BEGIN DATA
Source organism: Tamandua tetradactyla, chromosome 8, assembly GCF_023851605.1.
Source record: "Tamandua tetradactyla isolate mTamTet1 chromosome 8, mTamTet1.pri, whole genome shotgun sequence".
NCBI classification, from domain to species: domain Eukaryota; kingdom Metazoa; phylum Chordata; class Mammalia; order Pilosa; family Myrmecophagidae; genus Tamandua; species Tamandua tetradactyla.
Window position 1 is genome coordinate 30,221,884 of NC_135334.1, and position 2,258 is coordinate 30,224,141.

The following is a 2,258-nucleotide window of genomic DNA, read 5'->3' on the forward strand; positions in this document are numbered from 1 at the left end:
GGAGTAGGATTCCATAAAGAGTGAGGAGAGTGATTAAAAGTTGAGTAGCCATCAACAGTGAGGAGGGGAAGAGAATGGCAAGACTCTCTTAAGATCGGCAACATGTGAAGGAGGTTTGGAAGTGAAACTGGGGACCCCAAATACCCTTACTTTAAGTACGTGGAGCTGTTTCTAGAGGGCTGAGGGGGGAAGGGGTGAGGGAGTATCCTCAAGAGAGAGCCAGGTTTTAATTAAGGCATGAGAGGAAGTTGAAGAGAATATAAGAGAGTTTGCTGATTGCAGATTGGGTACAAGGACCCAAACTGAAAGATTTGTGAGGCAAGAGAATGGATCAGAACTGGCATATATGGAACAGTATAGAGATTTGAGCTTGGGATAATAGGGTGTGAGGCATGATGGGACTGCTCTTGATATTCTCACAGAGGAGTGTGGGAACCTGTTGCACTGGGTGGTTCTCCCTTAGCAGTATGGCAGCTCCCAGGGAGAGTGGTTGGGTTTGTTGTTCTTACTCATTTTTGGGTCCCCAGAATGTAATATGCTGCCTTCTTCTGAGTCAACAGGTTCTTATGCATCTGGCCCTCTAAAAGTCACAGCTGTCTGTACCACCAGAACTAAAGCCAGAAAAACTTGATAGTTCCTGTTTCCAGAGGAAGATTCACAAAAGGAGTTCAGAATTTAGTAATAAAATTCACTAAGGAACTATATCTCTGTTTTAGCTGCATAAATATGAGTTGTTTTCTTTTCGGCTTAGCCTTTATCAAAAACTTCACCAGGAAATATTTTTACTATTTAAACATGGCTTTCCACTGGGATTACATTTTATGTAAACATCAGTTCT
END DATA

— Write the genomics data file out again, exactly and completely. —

Source organism: Tamandua tetradactyla, chromosome 8, assembly GCF_023851605.1.
Source record: "Tamandua tetradactyla isolate mTamTet1 chromosome 8, mTamTet1.pri, whole genome shotgun sequence".
NCBI classification, from domain to species: domain Eukaryota; kingdom Metazoa; phylum Chordata; class Mammalia; order Pilosa; family Myrmecophagidae; genus Tamandua; species Tamandua tetradactyla.
Window position 1 is genome coordinate 30,221,884 of NC_135334.1, and position 2,258 is coordinate 30,224,141.

The following is a 2,258-nucleotide window of genomic DNA, read 5'->3' on the forward strand; positions in this document are numbered from 1 at the left end:
GGAGTAGGATTCCATAAAGAGTGAGGAGAGTGATTAAAAGTTGAGTAGCCATCAACAGTGAGGAGGGGAAGAGAATGGCAAGACTCTCTTAAGATCGGCAACATGTGAAGGAGGTTTGGAAGTGAAACTGGGGACCCCAAATACCCTTACTTTAAGTACGTGGAGCTGTTTCTAGAGGGCTGAGGGGGGAAGGGGTGAGGGAGTATCCTCAAGAGAGAGCCAGGTTTTAATTAAGGCATGAGAGGAAGTTGAAGAGAATATAAGAGAGTTTGCTGATTGCAGATTGGGTACAAGGACCCAAACTGAAAGATTTGTGAGGCAAGAGAATGGATCAGAACTGGCATATATGGAACAGTATAGAGATTTGAGCTTGGGATAATAGGGTGTGAGGCATGATGGGACTGCTCTTGATATTCTCACAGAGGAGTGTGGGAACCTGTTGCACTGGGTGGTTCTCCCTTAGCAGTATGGCAGCTCCCAGGGAGAGTGGTTGGGTTTGTTGTTCTTACTCATTTTTGGGTCCCCAGAATGTAATATGCTGCCTTCTTCTGAGTCAACAGGTTCTTATGCATCTGGCCCTCTAAAAGTCACAGCTGTCTGTACCACCAGAACTAAAGCCAGAAAAACTTGATAGTTCCTGTTTCCAGAGGAAGATTCACAAAAGGAGTTCAGAATTTAGTAATAAAATTCACTAAGGAACTATATCTCTGTTTTAGCTGCATAAATATGAGTTGTTTTCTTTTCGGCTTAGCCTTTATCAAAAACTTCACCAGGAAATATTTTTACTATTTAAACATGGCTTTCCACTGGGATTACATTTTATGTAAACATCAGTTCT